The planned changes at the Centers for Disease Control and Prevention — CDC leaders call it a “reset”— come amid criticism of the agency’s response to COVID-19, monkeypox and other public health threats. The changes include internal staffing moves and steps to speed up data releases.

The CDC’s director, Dr. Rochelle Walensky, told the agency’s staff about the changes on Wednesday. It’s a CDC initiative, and was not directed by the White House or other administration officials, she said.

“Nimble” and “reset” are MBA speak and suggest that whatever this fix-up process is about, it’s not operationally-focused enough to do much good. And it’s not hard to infer that Walensky knew her days were numbered unless she at least appeared to be getting in front of the problem. Of course, that’s a wee bit difficult when you are the problem.

The crumbs at the Financial Times are similarly troubling:

The CDC has selected Mary Wakefield, a former acting deputy secretary of the Department of Health and Human Services in the Obama administration, to lead a team to implement the reform programme. It will create an executive council to determine agency priorities, track progress and align budget decisions, with a focus on public health impact.

It will also create a one-stop shop for external partners to interact with the agency, according to an outline of the plan.

If you want to effect fundamental change at an organization, it has to come from the top. A management committee, no matter how glorified the label, is too removed from line authority and intel on what is happening on a day to day basis to be much more than a generator of Power Point fig leaves.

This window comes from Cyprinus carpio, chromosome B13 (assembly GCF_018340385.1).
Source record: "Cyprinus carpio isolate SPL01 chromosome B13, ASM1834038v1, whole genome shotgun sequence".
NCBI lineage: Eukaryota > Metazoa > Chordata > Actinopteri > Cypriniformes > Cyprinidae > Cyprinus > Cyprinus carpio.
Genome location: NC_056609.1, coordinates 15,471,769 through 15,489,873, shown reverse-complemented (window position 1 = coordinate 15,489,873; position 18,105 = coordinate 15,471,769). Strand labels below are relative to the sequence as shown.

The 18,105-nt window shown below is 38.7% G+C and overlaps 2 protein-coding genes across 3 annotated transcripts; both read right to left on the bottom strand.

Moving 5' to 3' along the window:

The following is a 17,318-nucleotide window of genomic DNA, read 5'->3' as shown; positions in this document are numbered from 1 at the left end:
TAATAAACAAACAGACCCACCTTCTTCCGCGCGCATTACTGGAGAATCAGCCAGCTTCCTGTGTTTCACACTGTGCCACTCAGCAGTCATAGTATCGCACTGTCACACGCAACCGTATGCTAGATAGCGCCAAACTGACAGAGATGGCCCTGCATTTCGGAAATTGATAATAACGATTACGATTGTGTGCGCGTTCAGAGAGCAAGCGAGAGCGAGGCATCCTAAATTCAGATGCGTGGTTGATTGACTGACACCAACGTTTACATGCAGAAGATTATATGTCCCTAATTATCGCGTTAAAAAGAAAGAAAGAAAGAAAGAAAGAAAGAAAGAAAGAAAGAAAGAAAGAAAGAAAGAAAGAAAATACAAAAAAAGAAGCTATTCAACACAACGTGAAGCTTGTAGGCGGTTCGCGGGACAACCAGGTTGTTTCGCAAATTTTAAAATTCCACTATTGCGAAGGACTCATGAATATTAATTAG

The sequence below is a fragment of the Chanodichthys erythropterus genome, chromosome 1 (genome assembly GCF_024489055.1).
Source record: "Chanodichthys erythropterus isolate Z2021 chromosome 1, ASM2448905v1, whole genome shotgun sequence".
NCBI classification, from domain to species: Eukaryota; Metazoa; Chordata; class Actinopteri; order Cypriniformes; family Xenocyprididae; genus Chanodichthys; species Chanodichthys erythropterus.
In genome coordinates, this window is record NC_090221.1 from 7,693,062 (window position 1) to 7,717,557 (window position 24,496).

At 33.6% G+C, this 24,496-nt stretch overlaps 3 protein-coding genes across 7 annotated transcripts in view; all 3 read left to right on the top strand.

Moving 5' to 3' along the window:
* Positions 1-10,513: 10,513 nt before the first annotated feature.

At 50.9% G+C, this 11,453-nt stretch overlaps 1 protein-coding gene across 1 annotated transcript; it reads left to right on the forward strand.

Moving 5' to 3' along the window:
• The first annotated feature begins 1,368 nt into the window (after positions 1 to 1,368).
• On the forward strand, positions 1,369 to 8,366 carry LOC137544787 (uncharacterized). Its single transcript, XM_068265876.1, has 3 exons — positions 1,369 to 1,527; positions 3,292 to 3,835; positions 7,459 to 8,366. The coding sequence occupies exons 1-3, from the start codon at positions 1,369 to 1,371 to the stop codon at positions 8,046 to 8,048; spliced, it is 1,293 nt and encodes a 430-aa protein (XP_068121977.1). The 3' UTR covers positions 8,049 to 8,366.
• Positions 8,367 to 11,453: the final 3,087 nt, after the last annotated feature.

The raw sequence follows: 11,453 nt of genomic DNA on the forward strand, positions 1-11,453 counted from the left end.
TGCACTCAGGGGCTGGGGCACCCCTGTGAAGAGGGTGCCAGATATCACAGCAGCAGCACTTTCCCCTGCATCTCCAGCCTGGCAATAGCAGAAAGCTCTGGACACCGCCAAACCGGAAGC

This sorry outcome should come as no surprise. The short version of Walensky’s tenure is that she came in with great fanfare after the CDC has performed shambolically, losing months of time early in the pandemic by botching its own test kit and not letting other organizations fill the gap. There was a lot of predictable Trump-blaming, but the test fiasco rests entirely at the CDC’s feet, as does its pre-existing reputation for poor performance.

Note that if you read the patter at the time of Walensky’s elevation, her job was to get 100 million people vaccinated (and related to that, make headway in combatting vax resistance) and improve the image of the agency. These were not even remotely public health goals.

We pointed out what should have been obvious: Walensky was not remotely qualified. Oh, she’s been in and around public health. She was touted as being the head of infectious diseases at the prestigious Mass General. She was an early AIDS researcher. She’s been on some important state advisory committees and so presumably gave good meeting. As we wrote in 2021:

Magnitude of CDC role relative to Dr. Walensky’s previous experience. Walensky has never managed a bureaucracy the size of the CDC, which has 21,000 employees. It’s a little troubling that there is no “infectious diseases” department on the Mass General org chart from June 2019.2 That confirms the concern that she does not have a history of running a large or even a not-so-large operation. Nor has she designed or overseen the implementation of large-scale program. This challenge is even more daunting given the need for rapid execution to accelerate vaccine distribution….

And keep in mind another issue: Dr. Walensky is going from an elite organization to one where she’ll deal with top managers and numerous important outside constituencies who won’t be at the same level, intellectually and likely in terms of professionalism, of her former colleagues. This is another difficult adjustment.

Bluntly, that “infectious diseases” effort at Mass General didn’t even rate a box on its very busy org chart, suggesting Walesky hadn’t managed anything much bigger than her desk and some research teams of postdocs.

Of course, the entire Biden Administration is so weak that Walensky’s glaring inadequacies do not stand out. But they are far more consequential than those of Pete Buttigieg at the Department of Transportation. The fact that the US is the world leader in per capita Covid deaths is reason alone for Walensky to be run out of town on a rail.

Print Friendly, PDF & Email